Streams are part of the CUDA API, intended to help get more concurrency. In your code, you can create streams, and launch kernels, memcpys, and memsets into those streams. A stream is like a FIFO queue of work for the GPU. A stream guarantees that each operation launched into it completes before the next operation starts. Work in separate streams may execute concurrently if the hardware has resources available to do so. For example, a GPU with two Copy Engines is capable of executing multiple kernels, a host-to-device memcpy, and a device-to-host memcpy all at the same time, as long as those operations are all in different streams.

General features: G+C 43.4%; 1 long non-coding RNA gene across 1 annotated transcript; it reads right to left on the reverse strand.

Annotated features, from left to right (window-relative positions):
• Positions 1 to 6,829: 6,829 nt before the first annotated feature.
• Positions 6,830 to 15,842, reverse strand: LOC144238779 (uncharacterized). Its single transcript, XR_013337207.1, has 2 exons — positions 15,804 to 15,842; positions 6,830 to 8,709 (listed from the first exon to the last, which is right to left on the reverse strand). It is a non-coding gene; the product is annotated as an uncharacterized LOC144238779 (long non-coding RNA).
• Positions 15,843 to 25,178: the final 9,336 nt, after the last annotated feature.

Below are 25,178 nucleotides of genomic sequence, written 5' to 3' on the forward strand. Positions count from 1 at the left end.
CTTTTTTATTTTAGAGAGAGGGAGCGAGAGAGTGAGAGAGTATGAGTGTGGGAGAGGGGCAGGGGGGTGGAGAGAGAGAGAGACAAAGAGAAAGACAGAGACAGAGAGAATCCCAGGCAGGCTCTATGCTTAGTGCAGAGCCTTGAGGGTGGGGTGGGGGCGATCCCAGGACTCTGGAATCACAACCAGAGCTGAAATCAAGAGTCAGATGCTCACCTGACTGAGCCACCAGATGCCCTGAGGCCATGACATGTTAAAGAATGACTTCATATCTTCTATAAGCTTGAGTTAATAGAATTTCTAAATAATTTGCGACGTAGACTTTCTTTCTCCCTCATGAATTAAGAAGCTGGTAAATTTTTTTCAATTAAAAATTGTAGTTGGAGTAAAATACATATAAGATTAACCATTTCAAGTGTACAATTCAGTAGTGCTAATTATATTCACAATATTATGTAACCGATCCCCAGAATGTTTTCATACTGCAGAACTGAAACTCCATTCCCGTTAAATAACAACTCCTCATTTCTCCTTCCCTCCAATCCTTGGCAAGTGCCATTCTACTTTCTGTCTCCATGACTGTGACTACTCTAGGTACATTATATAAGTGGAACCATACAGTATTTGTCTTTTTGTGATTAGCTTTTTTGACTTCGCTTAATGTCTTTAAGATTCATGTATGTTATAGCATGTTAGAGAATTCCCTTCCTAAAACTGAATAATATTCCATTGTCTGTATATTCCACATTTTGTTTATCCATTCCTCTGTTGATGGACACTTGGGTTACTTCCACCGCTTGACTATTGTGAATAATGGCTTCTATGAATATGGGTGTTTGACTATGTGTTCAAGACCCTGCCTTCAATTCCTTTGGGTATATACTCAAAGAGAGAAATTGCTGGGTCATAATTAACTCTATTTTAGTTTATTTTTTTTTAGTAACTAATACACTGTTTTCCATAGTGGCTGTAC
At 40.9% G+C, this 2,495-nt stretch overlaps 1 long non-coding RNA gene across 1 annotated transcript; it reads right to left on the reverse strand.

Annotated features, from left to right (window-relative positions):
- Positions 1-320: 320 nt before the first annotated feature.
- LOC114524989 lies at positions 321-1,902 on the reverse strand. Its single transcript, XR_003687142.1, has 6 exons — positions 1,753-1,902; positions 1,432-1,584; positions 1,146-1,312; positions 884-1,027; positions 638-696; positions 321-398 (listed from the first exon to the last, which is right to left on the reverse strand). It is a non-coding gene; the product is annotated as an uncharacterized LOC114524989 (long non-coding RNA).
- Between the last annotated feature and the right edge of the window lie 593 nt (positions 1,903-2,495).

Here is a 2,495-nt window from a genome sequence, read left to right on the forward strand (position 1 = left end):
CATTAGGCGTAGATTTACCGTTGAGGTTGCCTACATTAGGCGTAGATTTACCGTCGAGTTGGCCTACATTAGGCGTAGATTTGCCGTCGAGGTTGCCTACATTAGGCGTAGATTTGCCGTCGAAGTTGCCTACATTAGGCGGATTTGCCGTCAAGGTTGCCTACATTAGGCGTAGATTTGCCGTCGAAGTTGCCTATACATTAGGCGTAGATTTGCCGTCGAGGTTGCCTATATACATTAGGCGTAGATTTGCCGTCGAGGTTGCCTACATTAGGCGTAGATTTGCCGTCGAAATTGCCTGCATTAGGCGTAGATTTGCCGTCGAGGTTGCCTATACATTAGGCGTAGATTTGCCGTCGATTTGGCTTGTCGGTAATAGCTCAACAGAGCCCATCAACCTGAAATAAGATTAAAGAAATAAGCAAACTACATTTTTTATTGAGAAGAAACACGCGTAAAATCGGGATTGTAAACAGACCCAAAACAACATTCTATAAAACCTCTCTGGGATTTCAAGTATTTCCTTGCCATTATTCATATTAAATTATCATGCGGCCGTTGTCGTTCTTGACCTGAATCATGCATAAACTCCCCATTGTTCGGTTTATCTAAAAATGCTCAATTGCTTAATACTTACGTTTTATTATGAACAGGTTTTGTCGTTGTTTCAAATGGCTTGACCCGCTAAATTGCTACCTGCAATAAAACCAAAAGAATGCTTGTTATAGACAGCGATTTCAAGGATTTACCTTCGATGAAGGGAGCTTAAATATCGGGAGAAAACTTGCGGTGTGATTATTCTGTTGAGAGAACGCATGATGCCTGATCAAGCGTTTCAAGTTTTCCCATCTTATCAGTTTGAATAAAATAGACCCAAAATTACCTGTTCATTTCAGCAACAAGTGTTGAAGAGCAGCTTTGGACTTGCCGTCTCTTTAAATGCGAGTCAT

See here for more info. particularly the section about streams:
The trace tools then display which stream each workload executed on. Since streams are serialized sequences of work, it makes sense on a timeline to display them as individual rows.